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What Is My Cat’s Age in Human Years?
You’ve probably heard the old adage that one year for you is seven for your pet. While there is some truth that our pets age much faster than we do, converting human years to cat years is slightly more complicated than that.
We’ve discussed before how being able to tell how big your cat will be is important when choosing a long-term pet door. But knowing the lifespan of a cat and how old they are now will help you to ensure that you are prepared for the next stage of your cat’s life as they age from a feisty kitten to a grumpy old cat.
In this article, you’ll find:
- Human Years to Cat Years Chart
- How to Calculate Cat Years to Human Years
- How to Ensure Your Cat Lives a Long Life
If you want to know what your cat’s age would be in human years, you can refer to this helpful chart:
This chart uses information gathered by the American Animal Hospital Association (AAFP) and the American Association of Feline Practitioners (AAHA) to determine cat life expectancy and the rate of maturity for cats.
As you can see in the cat age chart, your cat’s age is not as simple as a 1 to 7 ratio. However, while other pets like dogs mature differently depending on their breed’s characteristics, cat lifespans and maturity rates stay consistent across the species. Typically:
- The first year of a cat’s life is equal to fifteen human years.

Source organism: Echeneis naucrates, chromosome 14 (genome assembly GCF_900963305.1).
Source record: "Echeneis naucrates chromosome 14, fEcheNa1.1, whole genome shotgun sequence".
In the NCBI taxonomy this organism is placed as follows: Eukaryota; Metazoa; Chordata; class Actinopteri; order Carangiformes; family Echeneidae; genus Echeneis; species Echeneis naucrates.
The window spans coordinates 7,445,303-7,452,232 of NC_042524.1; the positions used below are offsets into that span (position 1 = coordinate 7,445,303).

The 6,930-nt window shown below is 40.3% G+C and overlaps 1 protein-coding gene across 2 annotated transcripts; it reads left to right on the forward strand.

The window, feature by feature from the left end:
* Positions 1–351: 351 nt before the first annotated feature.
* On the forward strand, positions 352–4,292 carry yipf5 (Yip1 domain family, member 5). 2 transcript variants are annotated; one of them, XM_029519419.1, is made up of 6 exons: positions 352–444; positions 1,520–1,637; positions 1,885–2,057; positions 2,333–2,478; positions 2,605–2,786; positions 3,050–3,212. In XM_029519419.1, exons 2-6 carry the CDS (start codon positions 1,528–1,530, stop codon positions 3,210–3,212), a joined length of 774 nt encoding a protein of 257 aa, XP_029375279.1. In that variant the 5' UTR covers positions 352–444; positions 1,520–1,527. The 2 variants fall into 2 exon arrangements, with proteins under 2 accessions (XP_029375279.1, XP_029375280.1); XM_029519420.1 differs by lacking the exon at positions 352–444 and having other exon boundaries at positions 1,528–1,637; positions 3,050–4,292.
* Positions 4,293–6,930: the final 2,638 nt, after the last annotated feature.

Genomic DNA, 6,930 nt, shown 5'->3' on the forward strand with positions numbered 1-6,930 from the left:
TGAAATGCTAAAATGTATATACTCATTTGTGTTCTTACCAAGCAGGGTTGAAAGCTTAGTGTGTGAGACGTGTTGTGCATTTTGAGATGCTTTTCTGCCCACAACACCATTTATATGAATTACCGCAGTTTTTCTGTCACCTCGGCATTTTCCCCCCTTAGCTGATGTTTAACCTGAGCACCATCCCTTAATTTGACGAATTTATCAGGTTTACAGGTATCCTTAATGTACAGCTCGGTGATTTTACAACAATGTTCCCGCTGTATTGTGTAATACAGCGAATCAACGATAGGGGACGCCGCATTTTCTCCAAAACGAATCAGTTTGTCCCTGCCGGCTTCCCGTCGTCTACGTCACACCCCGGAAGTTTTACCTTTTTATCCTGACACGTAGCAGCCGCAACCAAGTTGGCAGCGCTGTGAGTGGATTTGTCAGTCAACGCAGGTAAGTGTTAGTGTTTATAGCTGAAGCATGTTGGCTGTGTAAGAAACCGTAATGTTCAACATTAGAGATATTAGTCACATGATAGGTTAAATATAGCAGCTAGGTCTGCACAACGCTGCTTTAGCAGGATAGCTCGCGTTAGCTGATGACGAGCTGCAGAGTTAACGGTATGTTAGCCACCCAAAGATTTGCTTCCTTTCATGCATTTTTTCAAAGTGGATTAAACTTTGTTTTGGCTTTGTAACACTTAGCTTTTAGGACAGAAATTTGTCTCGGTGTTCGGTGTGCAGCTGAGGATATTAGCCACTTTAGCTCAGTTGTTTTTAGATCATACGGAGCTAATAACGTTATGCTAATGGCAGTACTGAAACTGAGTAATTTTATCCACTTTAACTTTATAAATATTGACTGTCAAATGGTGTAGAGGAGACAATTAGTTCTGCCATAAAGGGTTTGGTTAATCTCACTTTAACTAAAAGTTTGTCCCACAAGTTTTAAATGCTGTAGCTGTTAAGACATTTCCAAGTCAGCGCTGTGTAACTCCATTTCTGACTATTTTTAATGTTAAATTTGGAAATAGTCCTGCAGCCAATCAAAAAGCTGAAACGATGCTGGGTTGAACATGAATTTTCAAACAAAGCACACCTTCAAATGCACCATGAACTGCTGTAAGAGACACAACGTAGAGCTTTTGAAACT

- The second year is equal to an additional 9.
- Every cat year after that is an additional 4 human years.
According to International Cat Care, there are six main stages of a cat’s life:
- Kitten (birth to 6 months). This is when your cat grows the most, though they are still a child at this stage of life and do not exhibit main behaviors common among adult cats. While not unheard of, many shelters will not allow you to adopt kittens when they are this young as they are still reliant on their mother.
- Junior (7 months to 2 years). This is when your cat reaches adolescence. This is when they will grow into the full size and begin demonstrating the personality traits that will last for the rest of their lives.
- Prime (3 years to 6 years). Often referred to as the prime of your cat’s life, this is when they are the most active and healthy.
- Mature (7 years to 10 years). While still in the prime of their lives, your cat is now at the equivalent age of a human adult in their 50s. They may start slowing down a little or show small signs of aging.
- Senior (11 years to 14 years). As your cat gets older, they may show advanced signs of aging, including weight loss/gain, graying fur, yellowing teeth, cloudy eyes, lack of energy, and increased confusion.
- Geriatric (15 years and above). Cats are known to live longer than dogs, having lifespans that last between 20 and 25 years. In fact, according to the Guinness Book of World Records, the oldest cat ever was named Creme Puff and lived to be 38 years old (that’s 168 human years).
Cats age rapidly within the first few years of their lives, reaching the human equivalent of mid-adolescence by the end of their first year.
We all want our pets to live a long life, and we want them to be happy living that life with us. Cats are capable of living for a very long time, so make sure you give them every opportunity to do so.
- Feed your cat a healthy, carnivorous diet
- Make sure they get enough exercise
- Provide plenty of enrichment (especially if your indoor cat used to be an outdoor cat)
- Take them to their yearly check-up with a veterinarian
- Supervise them whenever they play outside
- Stay up to date on their shots
- Be on the lookout for any unusual behavior indicative of disease
And most importantly, make sure that your cat knows that they’re loved. There’s nothing that makes a cat’s life richer than having an owner who loves them (though we don’t recommend hugging your cat).